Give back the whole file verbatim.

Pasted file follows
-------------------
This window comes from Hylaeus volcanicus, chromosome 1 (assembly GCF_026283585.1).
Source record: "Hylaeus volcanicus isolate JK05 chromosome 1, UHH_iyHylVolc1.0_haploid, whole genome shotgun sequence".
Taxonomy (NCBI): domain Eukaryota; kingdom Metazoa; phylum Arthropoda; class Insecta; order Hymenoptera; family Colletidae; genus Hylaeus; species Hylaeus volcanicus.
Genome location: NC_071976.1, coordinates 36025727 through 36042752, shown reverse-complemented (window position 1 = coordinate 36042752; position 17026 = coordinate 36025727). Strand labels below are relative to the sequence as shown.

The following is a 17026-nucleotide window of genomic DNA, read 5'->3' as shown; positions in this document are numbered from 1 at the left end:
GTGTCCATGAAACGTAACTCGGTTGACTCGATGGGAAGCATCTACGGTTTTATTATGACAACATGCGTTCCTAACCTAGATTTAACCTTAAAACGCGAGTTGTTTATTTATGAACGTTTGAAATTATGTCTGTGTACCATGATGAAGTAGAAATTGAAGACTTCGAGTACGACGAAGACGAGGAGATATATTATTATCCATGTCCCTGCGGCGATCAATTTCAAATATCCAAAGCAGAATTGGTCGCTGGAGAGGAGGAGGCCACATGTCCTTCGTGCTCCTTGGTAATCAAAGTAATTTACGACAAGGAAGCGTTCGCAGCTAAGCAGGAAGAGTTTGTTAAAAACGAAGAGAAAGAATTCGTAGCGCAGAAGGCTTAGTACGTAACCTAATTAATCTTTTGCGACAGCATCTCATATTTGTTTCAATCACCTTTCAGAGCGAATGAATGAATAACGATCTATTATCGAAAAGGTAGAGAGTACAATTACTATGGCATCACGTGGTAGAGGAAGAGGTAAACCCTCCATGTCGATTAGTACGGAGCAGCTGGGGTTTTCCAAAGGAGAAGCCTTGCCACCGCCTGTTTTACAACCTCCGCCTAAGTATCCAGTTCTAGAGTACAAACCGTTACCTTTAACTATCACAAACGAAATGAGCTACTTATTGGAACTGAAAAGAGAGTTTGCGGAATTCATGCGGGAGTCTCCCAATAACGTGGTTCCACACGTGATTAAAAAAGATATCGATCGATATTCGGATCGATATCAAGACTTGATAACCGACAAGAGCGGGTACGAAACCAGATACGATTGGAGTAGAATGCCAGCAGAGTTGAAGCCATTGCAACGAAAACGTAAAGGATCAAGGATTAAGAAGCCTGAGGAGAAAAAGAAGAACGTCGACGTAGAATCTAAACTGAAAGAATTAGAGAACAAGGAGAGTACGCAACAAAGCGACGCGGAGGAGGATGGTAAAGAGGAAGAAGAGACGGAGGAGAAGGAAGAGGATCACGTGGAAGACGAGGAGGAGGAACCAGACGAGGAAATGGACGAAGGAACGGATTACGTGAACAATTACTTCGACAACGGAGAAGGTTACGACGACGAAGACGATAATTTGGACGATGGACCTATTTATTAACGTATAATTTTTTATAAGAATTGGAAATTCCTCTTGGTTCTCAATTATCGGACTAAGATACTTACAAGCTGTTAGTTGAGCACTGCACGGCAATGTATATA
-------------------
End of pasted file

This window comes from Hylaeus volcanicus, chromosome 1 (assembly GCF_026283585.1).
Source record: "Hylaeus volcanicus isolate JK05 chromosome 1, UHH_iyHylVolc1.0_haploid, whole genome shotgun sequence".
Taxonomy (NCBI): domain Eukaryota; kingdom Metazoa; phylum Arthropoda; class Insecta; order Hymenoptera; family Colletidae; genus Hylaeus; species Hylaeus volcanicus.
Genome location: NC_071976.1, coordinates 36025727 through 36042752, shown reverse-complemented (window position 1 = coordinate 36042752; position 17026 = coordinate 36025727). Strand labels below are relative to the sequence as shown.

The following is a 17026-nucleotide window of genomic DNA, read 5'->3' as shown; positions in this document are numbered from 1 at the left end:
GTGTCCATGAAACGTAACTCGGTTGACTCGATGGGAAGCATCTACGGTTTTATTATGACAACATGCGTTCCTAACCTAGATTTAACCTTAAAACGCGAGTTGTTTATTTATGAACGTTTGAAATTATGTCTGTGTACCATGATGAAGTAGAAATTGAAGACTTCGAGTACGACGAAGACGAGGAGATATATTATTATCCATGTCCCTGCGGCGATCAATTTCAAATATCCAAAGCAGAATTGGTCGCTGGAGAGGAGGAGGCCACATGTCCTTCGTGCTCCTTGGTAATCAAAGTAATTTACGACAAGGAAGCGTTCGCAGCTAAGCAGGAAGAGTTTGTTAAAAACGAAGAGAAAGAATTCGTAGCGCAGAAGGCTTAGTACGTAACCTAATTAATCTTTTGCGACAGCATCTCATATTTGTTTCAATCACCTTTCAGAGCGAATGAATGAATAACGATCTATTATCGAAAAGGTAGAGAGTACAATTACTATGGCATCACGTGGTAGAGGAAGAGGTAAACCCTCCATGTCGATTAGTACGGAGCAGCTGGGGTTTTCCAAAGGAGAAGCCTTGCCACCGCCTGTTTTACAACCTCCGCCTAAGTATCCAGTTCTAGAGTACAAACCGTTACCTTTAACTATCACAAACGAAATGAGCTACTTATTGGAACTGAAAAGAGAGTTTGCGGAATTCATGCGGGAGTCTCCCAATAACGTGGTTCCACACGTGATTAAAAAAGATATCGATCGATATTCGGATCGATATCAAGACTTGATAACCGACAAGAGCGGGTACGAAACCAGATACGATTGGAGTAGAATGCCAGCAGAGTTGAAGCCATTGCAACGAAAACGTAAAGGATCAAGGATTAAGAAGCCTGAGGAGAAAAAGAAGAACGTCGACGTAGAATCTAAACTGAAAGAATTAGAGAACAAGGAGAGTACGCAACAAAGCGACGCGGAGGAGGATGGTAAAGAGGAAGAAGAGACGGAGGAGAAGGAAGAGGATCACGTGGAAGACGAGGAGGAGGAACCAGACGAGGAAATGGACGAAGGAACGGATTACGTGAACAATTACTTCGACAACGGAGAAGGTTACGACGACGAAGACGATAATTTGGACGATGGACCTATTTATTAACGTATAATTTTTTATAAGAATTGGAAATTCCTCTTGGTTCTCAATTATCGGACTAAGATACTTACAAGCTGTTAGTTGAGCACTGCACGGCAATGTATATA